I’m currently trying to decide between two models of the same bike (Honda Rebel 500, if you’re curious), one with ABS and one without. Is the ABS worth it? Should I get the ABS version or should I skip it and spend that extra money on some accessories?
Short answer: Yes, it’s worth it.
Thanks for writing in, Ler! This is a subject that is near and dear to my heart, since my bacon has definitely been saved by ABS. Now, a quick note to the rest of you. Before you stampede immediately to the comments to tell me all about how good you are at braking and how studies show that on dry pavement, a skilled rider can actually stop faster on a bike without ABS than one with the system, let me say: I know. You’re right!
What? It’s true. Under perfect conditions, with properly inflated tires, on a nice sunny day, and on clean, dry, warm pavement, yes, the most skilled of us can in fact out-brake most ABS systems. But these perfect conditions are not where ABS shines. You and I are probably not expert riders. We may practice our figure-eights and u-turns in empty parking lots and we may also regularly practice our braking techniques. Despite our hard work and practice, though, we can all be caught off-guard by surrounding idiots in cars. It is in these imperfect, unexpected situations where ABS shines.
ABS, or Anti-lock Braking Systems, monitor wheel speed with sensors and release braking pressure if the wheel seems to be in a skid, or “locked up.” Early systems did this slowly, and felt like the whole bike was doing a bit of a dance (ka-chunka-chunka-chunka). As years passed and technology got better, they went from that scary dance to a buzzier reaction. Modern systems are barely perceptible as the brakes clamp down and let go faster than we can even observe. On my 2017 Suzuki, if the <<ABS!>> light was not flashing on my instrument panel I’d barely know it was helping me out.
A European study in Italy, Spain, and Sweden, has shown that ABS effectively reduces motorcycle crashes by nearly a third. I bet you’ve had an experience that ABS covered for your lack of skill. Or perhaps you “had to lay it down” because you ran out of skill and space to stop all at once. Either way, ABS is a great addition to all of our tool kits to keep us safe on the road.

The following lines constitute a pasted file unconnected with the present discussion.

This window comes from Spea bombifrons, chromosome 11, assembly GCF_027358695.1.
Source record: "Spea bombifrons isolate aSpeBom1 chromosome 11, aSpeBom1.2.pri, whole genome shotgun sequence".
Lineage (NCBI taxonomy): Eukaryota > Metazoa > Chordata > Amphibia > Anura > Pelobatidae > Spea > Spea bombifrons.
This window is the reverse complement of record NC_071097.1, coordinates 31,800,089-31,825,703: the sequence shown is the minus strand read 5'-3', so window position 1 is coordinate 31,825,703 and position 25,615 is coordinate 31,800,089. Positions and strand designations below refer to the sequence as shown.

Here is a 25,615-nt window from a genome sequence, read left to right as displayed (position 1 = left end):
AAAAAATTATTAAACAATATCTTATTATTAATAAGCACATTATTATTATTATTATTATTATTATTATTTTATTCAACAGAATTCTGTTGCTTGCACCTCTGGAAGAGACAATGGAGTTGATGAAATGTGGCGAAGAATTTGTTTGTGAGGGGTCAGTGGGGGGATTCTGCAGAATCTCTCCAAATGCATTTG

I have ridden bikes with and without ABS, bikes with clunky old systems and buzzy systems and new systems that I can barely feel. I currently own bikes both with and without ABS. I will tell you that ABS has helped me out countless times, and once even when I was riding a bike without it. It was a rainy night, I was rolling through an unfamiliar but bustling town center in western Massachusetts. Suddenly, an old Chrysler pulled out from its parking spot along the street directly in front of me; I assume that driver never saw my single headlight in the confusion of lights on that dark, rainy night. I braked hard, and in that moment, rolled over a metal manhole cover smooth from decades of use. Without ABS I would have lost traction and crashed immediately. Instances like this on sand, rippled pavement, oil, and rain have proven that ABS is better than I am.
On a bright, sunny day, I was riding my 1991 Honda VFR750; that bike did not have ABS. I crested a hill on a busy divided road to find traffic completely stopped in front of me. Practicing braking on an ABS-equipped bike had trained me to threshold brake I got on those binders, made the tires howl like crazy, and stopped in time without locking anything up.
So, yeah. Get the bike with ABS and thank us later.